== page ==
When it comes to SEO, search engines never release their algorithmic information to the public, because why would they? Do that, and they lose the ability to remain in control of their own product, and to keep the element of surprise. Search engines are also fiercely protective of their intellectual property, because they all believe they offer the best service to end users, and if sites contributing to their listings knew their secrets, in theory anyone could replicate the algorithm.

What all this means is that there is no ‘ten commandments’ for SEO, because the rules change and shift over time.

What can be said with some degree of certainty, though, is that article length plays a strong role in deciding how high your blog post can get on Google or any of its rivals. It used to be that you could write something that was 250 words long, stuffed with as many keywords as possible, and it would do at least moderately well on search engines.

Now, that’s simply not the case. SEO experts are divided on the exact number of words needed to keep an article relevant to search engine algorithms, but it is commonly thought that 800 is okay, but 1000 or more will all but ensure good performance in the long term, provided it’s all meaningful, quality content on a specific topic. Remember that it may take as long as six months for a good-quality article to get the SEO results it deserves, depending on the topic being discussed, its popularity, how well-organised the site is, and many other factors.

The basics still matter like they used to

All this is not to say that SEO basics are not required. None of what we’ve already mentioned will matter if your site and page descriptions (the text that search engines display in results to show what the site is ‘about’) are not correct and well-targeted. Ensure the description sums up what your product does, and what it’s for, in one line or about 12 words.

This is so important, and although you can change the description, once search engines have captured it, they won’t reflect changes in real-time, you’ll need to wait for them to filter through. This is yet more reason to think carefully about what you want your description to be. “Voog is a mess-free platform that enables you to build awesome websites with a creative flow” is our description - we chose it because it uses our common voice and mentions all of the most important things about our website builder.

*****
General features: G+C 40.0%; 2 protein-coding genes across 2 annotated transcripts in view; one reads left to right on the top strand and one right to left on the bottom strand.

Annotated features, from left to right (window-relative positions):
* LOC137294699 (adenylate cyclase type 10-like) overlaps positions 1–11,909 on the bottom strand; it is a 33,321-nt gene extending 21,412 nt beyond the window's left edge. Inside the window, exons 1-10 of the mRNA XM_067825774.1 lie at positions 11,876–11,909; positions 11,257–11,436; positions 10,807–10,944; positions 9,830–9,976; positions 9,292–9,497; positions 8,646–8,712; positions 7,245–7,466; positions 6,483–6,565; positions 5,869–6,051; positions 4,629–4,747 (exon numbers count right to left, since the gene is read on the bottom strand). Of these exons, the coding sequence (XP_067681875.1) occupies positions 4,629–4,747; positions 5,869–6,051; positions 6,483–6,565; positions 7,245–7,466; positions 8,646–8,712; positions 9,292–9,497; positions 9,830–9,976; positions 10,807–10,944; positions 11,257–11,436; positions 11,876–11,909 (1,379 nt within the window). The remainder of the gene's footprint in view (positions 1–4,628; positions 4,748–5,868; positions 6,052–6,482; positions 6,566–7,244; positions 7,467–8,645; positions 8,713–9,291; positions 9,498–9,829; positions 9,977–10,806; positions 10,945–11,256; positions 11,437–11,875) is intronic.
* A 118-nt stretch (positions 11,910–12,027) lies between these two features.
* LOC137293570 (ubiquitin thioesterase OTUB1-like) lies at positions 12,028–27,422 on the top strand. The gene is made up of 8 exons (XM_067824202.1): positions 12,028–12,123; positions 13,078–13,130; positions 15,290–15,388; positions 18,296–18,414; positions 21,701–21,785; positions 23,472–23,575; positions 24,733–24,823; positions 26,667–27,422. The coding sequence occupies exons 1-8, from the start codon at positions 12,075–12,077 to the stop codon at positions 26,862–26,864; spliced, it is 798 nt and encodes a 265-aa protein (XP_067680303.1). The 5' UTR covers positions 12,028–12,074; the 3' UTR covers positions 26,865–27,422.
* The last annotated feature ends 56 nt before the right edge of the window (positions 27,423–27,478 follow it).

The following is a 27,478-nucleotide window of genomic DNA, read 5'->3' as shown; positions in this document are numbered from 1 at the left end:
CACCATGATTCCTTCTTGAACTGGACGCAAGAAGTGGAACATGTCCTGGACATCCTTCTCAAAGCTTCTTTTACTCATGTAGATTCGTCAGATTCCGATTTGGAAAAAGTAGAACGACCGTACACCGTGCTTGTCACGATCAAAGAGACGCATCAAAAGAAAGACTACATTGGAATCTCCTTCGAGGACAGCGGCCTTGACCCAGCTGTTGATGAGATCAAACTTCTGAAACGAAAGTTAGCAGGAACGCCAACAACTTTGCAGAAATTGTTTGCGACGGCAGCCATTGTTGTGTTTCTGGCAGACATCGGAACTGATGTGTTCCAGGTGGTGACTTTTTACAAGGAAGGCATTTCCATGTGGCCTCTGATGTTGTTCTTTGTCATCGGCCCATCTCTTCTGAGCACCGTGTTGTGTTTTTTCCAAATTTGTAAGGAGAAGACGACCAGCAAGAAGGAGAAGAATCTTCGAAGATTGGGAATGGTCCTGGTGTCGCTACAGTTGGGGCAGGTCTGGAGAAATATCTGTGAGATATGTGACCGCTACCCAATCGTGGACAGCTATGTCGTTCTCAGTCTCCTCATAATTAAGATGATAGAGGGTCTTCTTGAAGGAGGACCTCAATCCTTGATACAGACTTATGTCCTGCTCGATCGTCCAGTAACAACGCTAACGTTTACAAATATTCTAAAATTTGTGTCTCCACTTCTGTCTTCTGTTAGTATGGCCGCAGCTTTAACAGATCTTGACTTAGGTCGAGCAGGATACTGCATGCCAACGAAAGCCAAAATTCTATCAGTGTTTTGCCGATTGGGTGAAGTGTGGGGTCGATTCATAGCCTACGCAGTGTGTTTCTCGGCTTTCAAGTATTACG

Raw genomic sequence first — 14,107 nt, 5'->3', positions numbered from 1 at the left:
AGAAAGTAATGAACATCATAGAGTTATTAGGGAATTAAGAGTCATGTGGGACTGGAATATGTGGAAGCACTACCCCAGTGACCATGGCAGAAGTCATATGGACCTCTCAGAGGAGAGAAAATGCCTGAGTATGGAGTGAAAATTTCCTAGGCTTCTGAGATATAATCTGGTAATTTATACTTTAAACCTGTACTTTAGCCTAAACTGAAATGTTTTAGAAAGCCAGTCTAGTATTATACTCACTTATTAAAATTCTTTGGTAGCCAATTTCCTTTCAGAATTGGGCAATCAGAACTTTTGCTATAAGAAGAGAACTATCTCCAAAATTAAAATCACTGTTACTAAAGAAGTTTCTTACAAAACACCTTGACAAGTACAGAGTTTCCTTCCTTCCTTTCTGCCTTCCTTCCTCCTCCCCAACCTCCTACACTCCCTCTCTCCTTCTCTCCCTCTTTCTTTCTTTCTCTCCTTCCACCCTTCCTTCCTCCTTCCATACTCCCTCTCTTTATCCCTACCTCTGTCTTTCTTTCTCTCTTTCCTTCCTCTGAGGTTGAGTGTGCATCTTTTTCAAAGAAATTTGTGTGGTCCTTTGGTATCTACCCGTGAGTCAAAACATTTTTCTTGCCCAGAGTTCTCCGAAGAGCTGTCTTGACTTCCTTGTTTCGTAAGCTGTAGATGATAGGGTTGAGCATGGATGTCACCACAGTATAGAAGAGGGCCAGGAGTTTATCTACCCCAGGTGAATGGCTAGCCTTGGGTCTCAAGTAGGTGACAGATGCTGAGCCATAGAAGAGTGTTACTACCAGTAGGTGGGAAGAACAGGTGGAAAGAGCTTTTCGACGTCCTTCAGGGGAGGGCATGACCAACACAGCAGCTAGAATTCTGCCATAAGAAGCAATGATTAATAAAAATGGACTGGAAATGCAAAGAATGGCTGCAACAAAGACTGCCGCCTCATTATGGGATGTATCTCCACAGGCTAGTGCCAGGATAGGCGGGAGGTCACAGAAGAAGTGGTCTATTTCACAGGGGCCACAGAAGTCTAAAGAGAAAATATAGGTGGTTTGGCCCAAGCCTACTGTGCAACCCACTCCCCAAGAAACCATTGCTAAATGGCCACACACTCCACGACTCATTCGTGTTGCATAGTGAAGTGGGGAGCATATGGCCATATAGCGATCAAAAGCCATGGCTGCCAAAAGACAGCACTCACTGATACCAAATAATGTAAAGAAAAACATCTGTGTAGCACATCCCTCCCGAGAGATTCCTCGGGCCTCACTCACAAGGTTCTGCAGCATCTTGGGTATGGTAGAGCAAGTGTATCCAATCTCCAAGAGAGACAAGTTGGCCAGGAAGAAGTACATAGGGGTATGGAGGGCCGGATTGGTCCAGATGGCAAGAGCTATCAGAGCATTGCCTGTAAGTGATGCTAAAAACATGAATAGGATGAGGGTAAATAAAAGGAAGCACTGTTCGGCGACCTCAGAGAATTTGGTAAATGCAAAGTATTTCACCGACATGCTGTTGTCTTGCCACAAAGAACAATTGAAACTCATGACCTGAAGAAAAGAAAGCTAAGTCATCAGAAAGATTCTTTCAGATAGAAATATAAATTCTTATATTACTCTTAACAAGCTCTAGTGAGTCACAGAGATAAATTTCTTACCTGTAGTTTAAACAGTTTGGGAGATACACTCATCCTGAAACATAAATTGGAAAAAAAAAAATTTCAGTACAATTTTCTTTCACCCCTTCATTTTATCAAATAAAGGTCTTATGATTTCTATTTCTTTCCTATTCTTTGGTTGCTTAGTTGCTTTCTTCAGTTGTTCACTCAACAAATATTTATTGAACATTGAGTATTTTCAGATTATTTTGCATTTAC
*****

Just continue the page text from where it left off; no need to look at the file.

For your description, use a whiteboard or a piece of paper, and write down the two or three words that you would most want it to be associated with. You then have the basis for your description. It’s very important that your description doesn’t seem to plagiarise others - this is something Google and other search engines look out for.

What about keywords?

They used to be the only thing that most people ever associated with SEO, and so enterprising webmasters would ensure that they would stuff even the least-relevant piece of work with words or phrases taken from Google’s Adwords keyword tool, or keywordtool.io, or another such application. These days, we still recommend you identify a series of keywords and phrases that most people search for when looking for information related to your website or article (for example “how can I join Netflix?” or “10 best website builders”), but use keywords sparingly. Spread them through your paragraphs, don’t make frantic pivots in your writing style or subject matter to fit them in, and ensure they do not interrupt the flow of your content.

Google, in particular, is so intelligent nowadays that it can smell an attempt at SEO fraud a mile off - and if it does smell one, it might delist your site, which is a harsh penalty to pay. Write with quality, stick to your subject matter, and give someone who searches for you what they want to see, and your popularity with readers, along with your site’s innate searchability, will help you rocket higher and higher up search engine listings.

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About the author

Stuart Garlick

Stuart Garlick is a journalist and writer based in Tallinn, Estonia. He has contributed to Agence France Presse, Deep Baltic, The Baltic Times, and The Baltic Guide, among other publications. He runs Charm Offensive, an English content agency.